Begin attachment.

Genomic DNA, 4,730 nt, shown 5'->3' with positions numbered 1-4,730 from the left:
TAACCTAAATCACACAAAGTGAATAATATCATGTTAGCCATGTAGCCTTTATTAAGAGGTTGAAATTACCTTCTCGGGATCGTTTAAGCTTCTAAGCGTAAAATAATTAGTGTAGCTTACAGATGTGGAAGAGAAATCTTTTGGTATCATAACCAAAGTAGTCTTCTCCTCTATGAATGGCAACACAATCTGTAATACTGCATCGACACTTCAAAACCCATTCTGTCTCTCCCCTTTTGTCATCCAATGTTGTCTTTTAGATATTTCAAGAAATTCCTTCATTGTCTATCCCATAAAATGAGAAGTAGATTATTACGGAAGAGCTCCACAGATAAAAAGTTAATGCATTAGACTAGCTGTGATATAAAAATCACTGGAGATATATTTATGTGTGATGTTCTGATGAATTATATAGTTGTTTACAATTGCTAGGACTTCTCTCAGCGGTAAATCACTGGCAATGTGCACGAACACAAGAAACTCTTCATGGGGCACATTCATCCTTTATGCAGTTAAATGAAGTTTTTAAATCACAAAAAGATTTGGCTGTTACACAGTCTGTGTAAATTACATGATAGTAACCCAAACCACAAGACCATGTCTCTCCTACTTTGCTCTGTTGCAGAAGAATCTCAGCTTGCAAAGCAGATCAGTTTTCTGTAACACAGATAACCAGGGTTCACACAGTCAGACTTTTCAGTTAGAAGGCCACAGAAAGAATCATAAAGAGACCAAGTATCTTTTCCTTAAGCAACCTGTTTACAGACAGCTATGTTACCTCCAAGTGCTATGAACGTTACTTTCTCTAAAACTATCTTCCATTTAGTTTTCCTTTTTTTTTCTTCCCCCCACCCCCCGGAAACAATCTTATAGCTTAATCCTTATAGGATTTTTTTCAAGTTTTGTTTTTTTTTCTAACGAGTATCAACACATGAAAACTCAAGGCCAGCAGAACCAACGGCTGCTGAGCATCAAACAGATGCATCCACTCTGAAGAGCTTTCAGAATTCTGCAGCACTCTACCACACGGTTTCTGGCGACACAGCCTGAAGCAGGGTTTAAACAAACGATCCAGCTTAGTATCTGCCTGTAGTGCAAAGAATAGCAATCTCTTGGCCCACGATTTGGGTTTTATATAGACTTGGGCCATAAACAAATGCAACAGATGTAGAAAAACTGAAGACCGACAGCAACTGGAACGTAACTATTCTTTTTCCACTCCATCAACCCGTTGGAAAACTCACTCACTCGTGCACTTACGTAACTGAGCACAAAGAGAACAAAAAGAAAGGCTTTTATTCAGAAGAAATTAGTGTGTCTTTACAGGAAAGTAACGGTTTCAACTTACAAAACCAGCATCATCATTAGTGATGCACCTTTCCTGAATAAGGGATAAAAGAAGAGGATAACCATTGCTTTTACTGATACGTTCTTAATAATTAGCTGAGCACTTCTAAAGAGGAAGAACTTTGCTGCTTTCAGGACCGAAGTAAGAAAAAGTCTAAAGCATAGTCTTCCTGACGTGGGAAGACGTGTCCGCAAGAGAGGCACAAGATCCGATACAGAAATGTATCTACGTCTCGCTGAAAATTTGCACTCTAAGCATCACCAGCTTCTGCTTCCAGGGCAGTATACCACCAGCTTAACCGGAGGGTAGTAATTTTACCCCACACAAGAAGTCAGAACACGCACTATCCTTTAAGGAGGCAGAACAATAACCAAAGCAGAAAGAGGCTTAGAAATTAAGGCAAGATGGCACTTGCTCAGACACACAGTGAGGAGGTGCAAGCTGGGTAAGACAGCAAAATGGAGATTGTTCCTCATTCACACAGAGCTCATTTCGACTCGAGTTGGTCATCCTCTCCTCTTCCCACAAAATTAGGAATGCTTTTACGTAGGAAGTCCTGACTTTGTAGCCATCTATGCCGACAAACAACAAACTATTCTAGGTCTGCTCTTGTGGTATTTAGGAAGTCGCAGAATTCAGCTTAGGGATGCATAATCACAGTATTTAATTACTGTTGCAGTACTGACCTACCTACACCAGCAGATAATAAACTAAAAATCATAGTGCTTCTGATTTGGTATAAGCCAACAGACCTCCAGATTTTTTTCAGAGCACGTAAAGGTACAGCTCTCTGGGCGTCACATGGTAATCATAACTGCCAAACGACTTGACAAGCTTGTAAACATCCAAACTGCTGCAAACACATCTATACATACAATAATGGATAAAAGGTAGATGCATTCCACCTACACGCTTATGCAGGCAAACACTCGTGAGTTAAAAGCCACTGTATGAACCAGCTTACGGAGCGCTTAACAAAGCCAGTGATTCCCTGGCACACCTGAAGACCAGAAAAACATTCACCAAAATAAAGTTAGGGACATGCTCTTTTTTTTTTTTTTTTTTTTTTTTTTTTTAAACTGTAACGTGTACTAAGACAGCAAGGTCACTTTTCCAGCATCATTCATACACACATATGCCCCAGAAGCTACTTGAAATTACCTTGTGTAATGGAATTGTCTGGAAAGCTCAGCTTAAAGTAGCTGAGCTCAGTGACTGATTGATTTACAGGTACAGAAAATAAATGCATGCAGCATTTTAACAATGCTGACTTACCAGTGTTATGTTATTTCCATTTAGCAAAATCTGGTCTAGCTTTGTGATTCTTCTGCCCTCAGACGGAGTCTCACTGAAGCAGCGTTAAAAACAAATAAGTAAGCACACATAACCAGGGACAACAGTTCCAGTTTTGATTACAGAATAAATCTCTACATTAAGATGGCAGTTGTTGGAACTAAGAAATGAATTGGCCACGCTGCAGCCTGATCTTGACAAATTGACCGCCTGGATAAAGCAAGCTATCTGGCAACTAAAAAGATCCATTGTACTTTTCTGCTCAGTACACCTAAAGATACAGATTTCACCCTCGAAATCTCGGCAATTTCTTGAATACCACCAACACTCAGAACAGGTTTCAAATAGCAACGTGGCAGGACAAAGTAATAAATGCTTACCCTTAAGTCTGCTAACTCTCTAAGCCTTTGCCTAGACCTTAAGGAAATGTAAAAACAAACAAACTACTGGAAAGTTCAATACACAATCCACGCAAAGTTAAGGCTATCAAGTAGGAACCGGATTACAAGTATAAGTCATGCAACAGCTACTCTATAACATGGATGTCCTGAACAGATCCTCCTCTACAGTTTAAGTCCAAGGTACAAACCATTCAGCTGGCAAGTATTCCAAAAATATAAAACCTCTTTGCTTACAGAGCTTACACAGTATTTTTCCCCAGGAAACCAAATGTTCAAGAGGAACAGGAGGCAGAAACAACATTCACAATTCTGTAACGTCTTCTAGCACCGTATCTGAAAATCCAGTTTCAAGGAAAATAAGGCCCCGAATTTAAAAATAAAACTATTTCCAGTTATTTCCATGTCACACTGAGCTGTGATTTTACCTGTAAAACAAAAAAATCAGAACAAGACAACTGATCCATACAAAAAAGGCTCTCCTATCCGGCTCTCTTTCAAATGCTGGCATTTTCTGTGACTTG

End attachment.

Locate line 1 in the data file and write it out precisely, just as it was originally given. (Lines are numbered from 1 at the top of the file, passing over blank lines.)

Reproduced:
Genomic DNA, 4,730 nt, shown 5'->3' with positions numbered 1-4,730 from the left: